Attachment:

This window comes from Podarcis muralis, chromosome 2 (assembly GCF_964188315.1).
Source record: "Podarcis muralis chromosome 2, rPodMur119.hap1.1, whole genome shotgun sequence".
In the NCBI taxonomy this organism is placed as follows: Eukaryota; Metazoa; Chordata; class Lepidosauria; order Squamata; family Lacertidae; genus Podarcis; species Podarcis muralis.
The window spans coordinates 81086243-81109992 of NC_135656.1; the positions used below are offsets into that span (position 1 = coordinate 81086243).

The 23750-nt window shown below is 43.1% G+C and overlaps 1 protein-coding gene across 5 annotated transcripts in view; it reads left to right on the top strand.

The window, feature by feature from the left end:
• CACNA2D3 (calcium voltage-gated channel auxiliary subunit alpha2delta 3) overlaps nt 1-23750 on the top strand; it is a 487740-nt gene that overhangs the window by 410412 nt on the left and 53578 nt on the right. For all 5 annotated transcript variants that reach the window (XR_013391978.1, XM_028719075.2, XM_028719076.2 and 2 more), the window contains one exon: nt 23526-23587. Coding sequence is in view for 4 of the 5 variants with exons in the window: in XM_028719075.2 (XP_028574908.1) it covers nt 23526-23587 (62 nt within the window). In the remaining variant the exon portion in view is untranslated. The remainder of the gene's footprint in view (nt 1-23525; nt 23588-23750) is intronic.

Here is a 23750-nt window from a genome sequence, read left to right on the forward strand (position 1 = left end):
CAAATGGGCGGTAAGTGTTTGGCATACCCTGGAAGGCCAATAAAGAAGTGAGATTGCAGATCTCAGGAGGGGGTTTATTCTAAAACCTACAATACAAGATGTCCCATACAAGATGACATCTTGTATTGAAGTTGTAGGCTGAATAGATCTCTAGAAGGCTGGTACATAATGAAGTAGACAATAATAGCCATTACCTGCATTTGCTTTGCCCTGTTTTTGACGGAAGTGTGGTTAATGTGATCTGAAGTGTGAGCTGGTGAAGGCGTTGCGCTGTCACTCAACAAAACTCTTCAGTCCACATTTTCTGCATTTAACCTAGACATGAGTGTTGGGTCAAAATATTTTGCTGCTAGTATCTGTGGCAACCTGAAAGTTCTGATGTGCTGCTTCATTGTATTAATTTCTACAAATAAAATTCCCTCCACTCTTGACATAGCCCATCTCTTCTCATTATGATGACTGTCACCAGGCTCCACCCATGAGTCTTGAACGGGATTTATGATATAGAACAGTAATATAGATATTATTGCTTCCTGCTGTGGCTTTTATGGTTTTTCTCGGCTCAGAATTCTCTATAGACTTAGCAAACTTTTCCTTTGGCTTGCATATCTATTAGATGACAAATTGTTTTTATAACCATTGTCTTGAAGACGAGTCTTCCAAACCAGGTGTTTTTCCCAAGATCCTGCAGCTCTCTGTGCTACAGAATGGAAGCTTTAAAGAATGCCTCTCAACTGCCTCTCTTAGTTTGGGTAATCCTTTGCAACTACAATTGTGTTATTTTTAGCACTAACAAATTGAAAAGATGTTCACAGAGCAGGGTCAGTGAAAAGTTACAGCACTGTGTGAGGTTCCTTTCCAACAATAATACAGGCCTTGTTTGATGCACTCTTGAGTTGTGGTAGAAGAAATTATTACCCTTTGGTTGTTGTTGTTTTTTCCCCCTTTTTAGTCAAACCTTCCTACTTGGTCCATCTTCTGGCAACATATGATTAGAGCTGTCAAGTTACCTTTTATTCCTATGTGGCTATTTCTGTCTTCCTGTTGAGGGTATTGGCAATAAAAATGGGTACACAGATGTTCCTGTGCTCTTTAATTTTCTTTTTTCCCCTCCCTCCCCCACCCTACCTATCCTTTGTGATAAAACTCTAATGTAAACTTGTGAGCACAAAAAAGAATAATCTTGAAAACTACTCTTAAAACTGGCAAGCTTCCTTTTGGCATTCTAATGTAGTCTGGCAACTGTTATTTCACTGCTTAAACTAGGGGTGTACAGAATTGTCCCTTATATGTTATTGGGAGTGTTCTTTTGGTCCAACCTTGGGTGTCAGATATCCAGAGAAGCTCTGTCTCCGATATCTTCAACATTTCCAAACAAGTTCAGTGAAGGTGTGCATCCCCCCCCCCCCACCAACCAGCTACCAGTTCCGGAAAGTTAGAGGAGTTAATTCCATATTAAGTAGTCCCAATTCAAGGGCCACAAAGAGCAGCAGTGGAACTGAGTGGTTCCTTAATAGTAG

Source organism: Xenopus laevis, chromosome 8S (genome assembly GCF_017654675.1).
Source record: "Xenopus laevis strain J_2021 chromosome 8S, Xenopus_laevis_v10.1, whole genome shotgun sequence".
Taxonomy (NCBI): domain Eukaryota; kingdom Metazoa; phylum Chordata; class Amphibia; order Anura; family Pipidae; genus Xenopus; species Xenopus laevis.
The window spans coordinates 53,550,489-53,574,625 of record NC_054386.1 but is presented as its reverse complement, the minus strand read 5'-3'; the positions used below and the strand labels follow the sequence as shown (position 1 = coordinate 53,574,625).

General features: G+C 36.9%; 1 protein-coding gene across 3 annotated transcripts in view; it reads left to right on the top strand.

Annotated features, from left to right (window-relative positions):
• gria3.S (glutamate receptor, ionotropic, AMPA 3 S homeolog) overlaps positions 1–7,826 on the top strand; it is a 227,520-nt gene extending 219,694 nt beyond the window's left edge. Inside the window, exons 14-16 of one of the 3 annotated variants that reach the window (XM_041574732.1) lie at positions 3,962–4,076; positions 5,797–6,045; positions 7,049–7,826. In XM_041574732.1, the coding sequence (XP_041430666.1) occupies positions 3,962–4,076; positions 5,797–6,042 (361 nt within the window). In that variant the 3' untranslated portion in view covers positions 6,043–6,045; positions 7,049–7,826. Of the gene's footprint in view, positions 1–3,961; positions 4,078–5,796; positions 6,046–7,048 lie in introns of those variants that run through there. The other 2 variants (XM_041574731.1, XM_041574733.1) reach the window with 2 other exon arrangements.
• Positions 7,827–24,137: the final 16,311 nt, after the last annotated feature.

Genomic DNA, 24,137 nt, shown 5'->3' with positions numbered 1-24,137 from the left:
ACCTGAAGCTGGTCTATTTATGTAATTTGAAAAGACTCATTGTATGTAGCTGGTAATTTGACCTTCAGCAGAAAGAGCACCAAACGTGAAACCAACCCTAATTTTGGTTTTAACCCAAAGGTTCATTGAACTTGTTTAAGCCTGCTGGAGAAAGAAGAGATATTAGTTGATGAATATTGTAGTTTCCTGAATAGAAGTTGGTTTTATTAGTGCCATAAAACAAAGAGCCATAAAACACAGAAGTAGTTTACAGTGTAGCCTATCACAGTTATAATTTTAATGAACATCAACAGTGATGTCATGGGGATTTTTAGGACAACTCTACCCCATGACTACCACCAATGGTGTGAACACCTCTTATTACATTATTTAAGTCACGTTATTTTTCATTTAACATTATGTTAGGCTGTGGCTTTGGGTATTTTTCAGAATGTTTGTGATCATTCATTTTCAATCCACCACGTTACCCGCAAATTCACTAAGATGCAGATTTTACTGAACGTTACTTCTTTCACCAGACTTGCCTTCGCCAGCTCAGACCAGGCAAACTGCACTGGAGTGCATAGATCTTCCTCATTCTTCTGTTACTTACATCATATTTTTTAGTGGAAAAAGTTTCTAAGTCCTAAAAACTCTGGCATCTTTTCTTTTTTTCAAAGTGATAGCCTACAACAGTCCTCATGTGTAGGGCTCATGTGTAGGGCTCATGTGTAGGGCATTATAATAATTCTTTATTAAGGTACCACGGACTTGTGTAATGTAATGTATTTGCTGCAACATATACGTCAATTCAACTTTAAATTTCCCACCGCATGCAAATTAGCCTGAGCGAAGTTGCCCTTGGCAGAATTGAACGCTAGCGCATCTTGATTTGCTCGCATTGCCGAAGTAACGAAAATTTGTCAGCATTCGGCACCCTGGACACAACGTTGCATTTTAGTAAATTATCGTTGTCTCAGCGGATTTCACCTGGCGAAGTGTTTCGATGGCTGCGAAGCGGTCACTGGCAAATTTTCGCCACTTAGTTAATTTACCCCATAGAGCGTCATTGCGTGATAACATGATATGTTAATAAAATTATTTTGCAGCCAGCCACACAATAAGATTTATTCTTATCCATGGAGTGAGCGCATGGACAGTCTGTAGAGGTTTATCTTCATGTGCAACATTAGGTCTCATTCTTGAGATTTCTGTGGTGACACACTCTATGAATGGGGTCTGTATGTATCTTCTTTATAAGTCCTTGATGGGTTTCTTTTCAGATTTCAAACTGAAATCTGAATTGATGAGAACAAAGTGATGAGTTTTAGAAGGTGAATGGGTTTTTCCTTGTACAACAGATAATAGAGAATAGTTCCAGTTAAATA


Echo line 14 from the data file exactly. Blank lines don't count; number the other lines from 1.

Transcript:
General features: G+C 36.9%; 1 protein-coding gene across 3 annotated transcripts in view; it reads left to right on the top strand.